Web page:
Con begins by emphasizing the fact he stated in the previous round that “there will be a storm before the clear.” That’s nice, but it doesn’t mean anything, it’s an empty statement. I can say “when things go bad, they keep getting worse.” Again, it doesn’t mean anything without anything to back it up. However, he is basing his argument on the idea that Britain will climb back to its pre-Brexit economic state and that this is better, because it will be independent. Con provides some level of evidence for this, which I will address later. However, I highlighted last round that Con didn’t provide a reason why it is better to be independent:
“For instance, there is no reason to accept the premise that being an independent nation is better. He simply states it, along with brief mentions of freedom of speech, national border protection, and national pride. Border protection has already been discussed, but he doesn’t show how the EU suppresses Britain’s freedom of speech or national pride; Con also fails to demonstrate why either of those helps the UK.”
I might as well say it is better for the UK to be part of the EU, because it becomes more integrated with the rest of Europe. No explanation as to why being more integrated with the rest of Europe is better for the UK, but it’s the same level of reasoning done by Con as to why Britain would be better off independent.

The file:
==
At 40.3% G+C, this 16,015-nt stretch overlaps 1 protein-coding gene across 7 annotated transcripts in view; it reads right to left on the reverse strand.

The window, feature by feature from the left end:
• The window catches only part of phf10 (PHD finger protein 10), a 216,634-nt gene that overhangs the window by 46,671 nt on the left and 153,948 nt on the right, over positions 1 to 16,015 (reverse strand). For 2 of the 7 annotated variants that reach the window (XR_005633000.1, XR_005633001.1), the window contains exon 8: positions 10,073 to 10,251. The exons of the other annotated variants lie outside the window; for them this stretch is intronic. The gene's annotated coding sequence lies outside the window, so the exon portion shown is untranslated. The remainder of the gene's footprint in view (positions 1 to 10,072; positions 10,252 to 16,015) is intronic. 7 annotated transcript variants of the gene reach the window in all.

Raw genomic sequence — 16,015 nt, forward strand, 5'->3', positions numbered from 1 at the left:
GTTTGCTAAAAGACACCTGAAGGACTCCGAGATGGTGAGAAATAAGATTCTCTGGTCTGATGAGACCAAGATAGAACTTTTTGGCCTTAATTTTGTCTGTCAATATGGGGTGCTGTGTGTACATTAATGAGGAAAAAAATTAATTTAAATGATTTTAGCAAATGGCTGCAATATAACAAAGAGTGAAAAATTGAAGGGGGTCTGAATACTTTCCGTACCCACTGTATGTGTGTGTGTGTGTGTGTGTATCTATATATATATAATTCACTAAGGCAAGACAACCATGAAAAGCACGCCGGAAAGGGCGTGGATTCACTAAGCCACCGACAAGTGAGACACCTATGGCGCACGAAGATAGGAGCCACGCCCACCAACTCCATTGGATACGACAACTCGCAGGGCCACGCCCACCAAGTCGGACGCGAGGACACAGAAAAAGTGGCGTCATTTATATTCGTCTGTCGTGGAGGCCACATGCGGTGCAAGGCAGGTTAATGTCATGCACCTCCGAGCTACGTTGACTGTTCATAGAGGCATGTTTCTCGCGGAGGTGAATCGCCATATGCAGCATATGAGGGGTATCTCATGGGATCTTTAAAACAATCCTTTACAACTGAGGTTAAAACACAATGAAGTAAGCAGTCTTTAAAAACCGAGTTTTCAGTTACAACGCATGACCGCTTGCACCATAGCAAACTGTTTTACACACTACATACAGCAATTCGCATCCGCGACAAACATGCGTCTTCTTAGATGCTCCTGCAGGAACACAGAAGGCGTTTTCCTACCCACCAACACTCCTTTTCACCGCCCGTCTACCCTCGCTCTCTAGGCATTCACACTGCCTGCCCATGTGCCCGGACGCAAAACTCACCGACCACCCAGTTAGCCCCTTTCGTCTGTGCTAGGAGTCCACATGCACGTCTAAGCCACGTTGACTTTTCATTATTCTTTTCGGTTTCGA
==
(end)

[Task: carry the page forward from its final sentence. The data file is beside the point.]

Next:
As for evidence that the UK will recover, Con just tries to downplay the EU’s effect on the British economy. He takes a bird’s eye view of the fact that the majority of Britain’s trade comes from non-EU nations and that the other EU nations benefit too much from their trade with Britain. However, it is important to realize that being in the EU opens Britain up to trade with a lot more than just EU nations. I will refer back to my opening argument in which I reference the EU making deals with the US and Japan, and it was calculated that it would have likely ended up saving British households a total of £6.3B. (1) Also, to expand on that point, the deals with the US and Japan would have given British businesses easier access to U32; of the world’s market (by value). (2) However, those are only two examples of EU trade deals with international markets. In order to appropriately rebut Con’s point, I’ll give more examples of how being in the EU gives Britain access to more than just European markets. The EU has separate deals with over 50 countries. As of right now, EU trade deals account for 60% of British trade. (2) However, when you also consider deals the EU is currently negotiating (such as the aforementioned ones with the US and Japan), EU trade deals could eventually account for 88% of British trade. (2) Another major deal to consider is the EU’s deal with South Korea. Following the EU-SK deal, British trade with South Korea increased over 50%. (2) This is no suprise, as not only is South Korea a growing economy, the EU allowed it to be much easier to trade with the South Koreans. Also, the EU’s recently signed deal with Canada would have potentially raised trade with Canada 29%. (2) I could go into more depth, but it should be clear, that Con’s statement that “over half of their trade will go unaltered” is misinformed and flat out wrong. Con will likely rebut that Britain could just remake the trade deals it has, but that is a foolish idea. Looking at Canada (who only exports about 3.2% less than Britain in value), we can see they have a lot less trade deals than Britain (as a member of the EU). (2, 3) This should be obvious, as signing a deal with all of the EU economies is more attractive than just signing a deal with one economy. Also, Britain will not have nearly as much negotiating power. With the weight of all the EU economies, it is much easier to gain favourable deals. This is obvious, because the EU has much more to offer than an independent UK does. This is why stronger nations such as China in the China-Switzerland deal, South Korea in the SK-Australia deal, and the EU in the EU-SK deal, get better deals and have more ability to dictate terms. (2) Therefore, it is undeniable that the UK will be unable to sign trade deals as good as they had with the EU. Finally, I will respond to Con’s point that his example of Germany will want to continue having the same deals with the UK. My opening argument addressed this idea, and the study provided still predicted a 1.1% decline each year in GDP. (1) Why? Because as mentioned above, the EU is a much stronger negotiating party than the UK and the UK loses its other deals mentioned above. Plus, we need to remember that as the UK becomes more isolated, the rest of the world is still globalized. Using Con’s source, Britain’s exports to Germany can be analyzed. Transportation (e.g. cars, aircraft and vehicle parts, motorcycles, etc.) and machinery (e.g. engines, computers, and telephones) account for 17.94% and 20.04% of Britain's exports to Germany, respectively. (4) These are primarily manufacturing sectors, and there is no reason to keep manufacturing jobs, such as these, in the UK when they can easily be relocated. I included a quote in my opening argument which explained that an independent UK would have its own safety restrictions and regulations, as well, making it more complicated for most companies to operate in the UK. Obviously, these companies would rather focus their efforts on the European market than the British market. Plus, one has to consider London’s large financial sector. I also showed in my opening argument how many banks are considering moving much of their operations from London to Frankfurt. Again, this is obvious, the market is much larger in a EU nation like Germany than an independent UK.